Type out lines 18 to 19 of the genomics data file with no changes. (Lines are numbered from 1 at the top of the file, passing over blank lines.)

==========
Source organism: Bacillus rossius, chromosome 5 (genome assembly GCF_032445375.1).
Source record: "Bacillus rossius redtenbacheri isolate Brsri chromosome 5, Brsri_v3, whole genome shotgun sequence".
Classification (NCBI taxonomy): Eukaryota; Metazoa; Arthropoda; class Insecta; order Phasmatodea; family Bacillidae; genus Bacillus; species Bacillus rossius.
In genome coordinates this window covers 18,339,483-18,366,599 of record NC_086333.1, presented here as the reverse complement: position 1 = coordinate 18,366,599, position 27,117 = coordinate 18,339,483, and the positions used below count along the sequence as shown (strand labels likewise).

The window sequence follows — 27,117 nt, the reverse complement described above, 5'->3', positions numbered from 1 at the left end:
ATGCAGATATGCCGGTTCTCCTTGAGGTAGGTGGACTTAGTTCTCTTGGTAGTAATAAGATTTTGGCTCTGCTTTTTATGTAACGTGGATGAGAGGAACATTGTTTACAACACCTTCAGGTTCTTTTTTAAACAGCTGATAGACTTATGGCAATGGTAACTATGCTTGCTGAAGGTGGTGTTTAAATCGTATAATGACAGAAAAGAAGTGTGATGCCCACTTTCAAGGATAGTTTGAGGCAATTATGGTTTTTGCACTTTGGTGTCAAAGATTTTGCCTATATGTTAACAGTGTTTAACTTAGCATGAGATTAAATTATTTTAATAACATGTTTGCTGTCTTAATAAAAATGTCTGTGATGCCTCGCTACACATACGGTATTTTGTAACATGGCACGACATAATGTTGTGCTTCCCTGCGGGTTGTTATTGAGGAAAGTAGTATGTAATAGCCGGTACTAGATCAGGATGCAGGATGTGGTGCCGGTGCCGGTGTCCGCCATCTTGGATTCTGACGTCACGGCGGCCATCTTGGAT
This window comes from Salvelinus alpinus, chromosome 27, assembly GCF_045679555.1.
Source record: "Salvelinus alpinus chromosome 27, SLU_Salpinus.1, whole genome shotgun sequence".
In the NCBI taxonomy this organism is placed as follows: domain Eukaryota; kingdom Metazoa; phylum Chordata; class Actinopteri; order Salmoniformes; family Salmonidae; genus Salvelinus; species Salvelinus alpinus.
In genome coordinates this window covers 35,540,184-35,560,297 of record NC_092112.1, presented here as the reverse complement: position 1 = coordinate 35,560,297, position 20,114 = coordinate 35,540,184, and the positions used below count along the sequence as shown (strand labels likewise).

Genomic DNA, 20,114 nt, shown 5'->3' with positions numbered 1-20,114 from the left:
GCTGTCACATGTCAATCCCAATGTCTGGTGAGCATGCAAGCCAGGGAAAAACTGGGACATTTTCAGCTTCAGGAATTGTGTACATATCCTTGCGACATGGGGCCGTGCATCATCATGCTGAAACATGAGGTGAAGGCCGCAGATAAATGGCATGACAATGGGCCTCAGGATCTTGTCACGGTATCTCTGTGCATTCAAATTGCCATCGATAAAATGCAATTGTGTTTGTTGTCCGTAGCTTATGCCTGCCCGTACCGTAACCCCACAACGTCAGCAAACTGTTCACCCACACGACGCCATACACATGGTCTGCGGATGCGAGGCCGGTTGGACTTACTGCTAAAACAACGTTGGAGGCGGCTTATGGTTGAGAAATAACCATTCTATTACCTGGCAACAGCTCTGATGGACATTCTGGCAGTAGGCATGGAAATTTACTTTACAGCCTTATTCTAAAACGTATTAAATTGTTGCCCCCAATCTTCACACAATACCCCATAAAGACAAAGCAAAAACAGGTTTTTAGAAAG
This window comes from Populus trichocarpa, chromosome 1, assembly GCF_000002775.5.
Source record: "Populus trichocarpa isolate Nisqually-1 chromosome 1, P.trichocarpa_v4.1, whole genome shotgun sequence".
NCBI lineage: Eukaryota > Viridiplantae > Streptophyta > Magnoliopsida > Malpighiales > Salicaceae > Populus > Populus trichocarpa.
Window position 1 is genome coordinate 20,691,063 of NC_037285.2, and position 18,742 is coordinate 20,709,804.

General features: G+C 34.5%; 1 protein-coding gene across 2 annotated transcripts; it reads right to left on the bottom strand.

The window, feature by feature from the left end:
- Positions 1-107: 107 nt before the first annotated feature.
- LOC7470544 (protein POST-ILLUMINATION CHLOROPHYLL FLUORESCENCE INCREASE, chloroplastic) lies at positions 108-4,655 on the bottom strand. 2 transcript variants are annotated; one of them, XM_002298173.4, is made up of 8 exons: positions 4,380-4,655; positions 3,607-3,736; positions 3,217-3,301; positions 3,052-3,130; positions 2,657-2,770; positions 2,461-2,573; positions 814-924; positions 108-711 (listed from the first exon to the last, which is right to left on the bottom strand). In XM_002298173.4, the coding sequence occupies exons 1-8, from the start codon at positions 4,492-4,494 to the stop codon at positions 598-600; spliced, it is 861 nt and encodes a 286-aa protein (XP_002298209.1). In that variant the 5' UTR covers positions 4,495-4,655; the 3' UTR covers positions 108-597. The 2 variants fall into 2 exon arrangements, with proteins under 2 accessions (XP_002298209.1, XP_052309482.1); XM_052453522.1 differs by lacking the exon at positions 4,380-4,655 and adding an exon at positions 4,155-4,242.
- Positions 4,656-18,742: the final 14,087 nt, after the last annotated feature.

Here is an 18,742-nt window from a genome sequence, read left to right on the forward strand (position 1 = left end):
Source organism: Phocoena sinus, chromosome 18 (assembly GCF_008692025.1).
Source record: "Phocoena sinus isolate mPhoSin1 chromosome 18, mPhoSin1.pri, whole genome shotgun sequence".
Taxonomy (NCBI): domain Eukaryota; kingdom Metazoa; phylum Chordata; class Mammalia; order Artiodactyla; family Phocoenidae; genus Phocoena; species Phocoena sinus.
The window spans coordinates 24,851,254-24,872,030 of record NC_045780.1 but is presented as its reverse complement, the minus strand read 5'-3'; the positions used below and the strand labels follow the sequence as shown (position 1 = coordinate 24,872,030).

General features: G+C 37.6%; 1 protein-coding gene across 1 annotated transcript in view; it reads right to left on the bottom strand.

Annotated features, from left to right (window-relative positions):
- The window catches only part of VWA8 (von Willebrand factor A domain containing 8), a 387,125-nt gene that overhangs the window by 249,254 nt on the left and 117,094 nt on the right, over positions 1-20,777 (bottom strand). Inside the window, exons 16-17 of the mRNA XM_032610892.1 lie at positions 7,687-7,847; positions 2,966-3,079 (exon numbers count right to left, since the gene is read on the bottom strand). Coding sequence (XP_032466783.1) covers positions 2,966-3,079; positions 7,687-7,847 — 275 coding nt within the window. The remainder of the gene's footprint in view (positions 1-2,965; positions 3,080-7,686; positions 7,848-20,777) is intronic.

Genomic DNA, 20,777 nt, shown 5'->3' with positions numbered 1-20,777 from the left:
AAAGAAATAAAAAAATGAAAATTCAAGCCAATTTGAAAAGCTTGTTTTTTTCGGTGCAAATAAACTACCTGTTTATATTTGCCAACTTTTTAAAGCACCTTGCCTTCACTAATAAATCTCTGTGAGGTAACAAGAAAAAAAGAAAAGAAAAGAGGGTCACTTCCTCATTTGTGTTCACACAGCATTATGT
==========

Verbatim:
The window, feature by feature from the left end:
- Positions 1-107: 107 nt before the first annotated feature.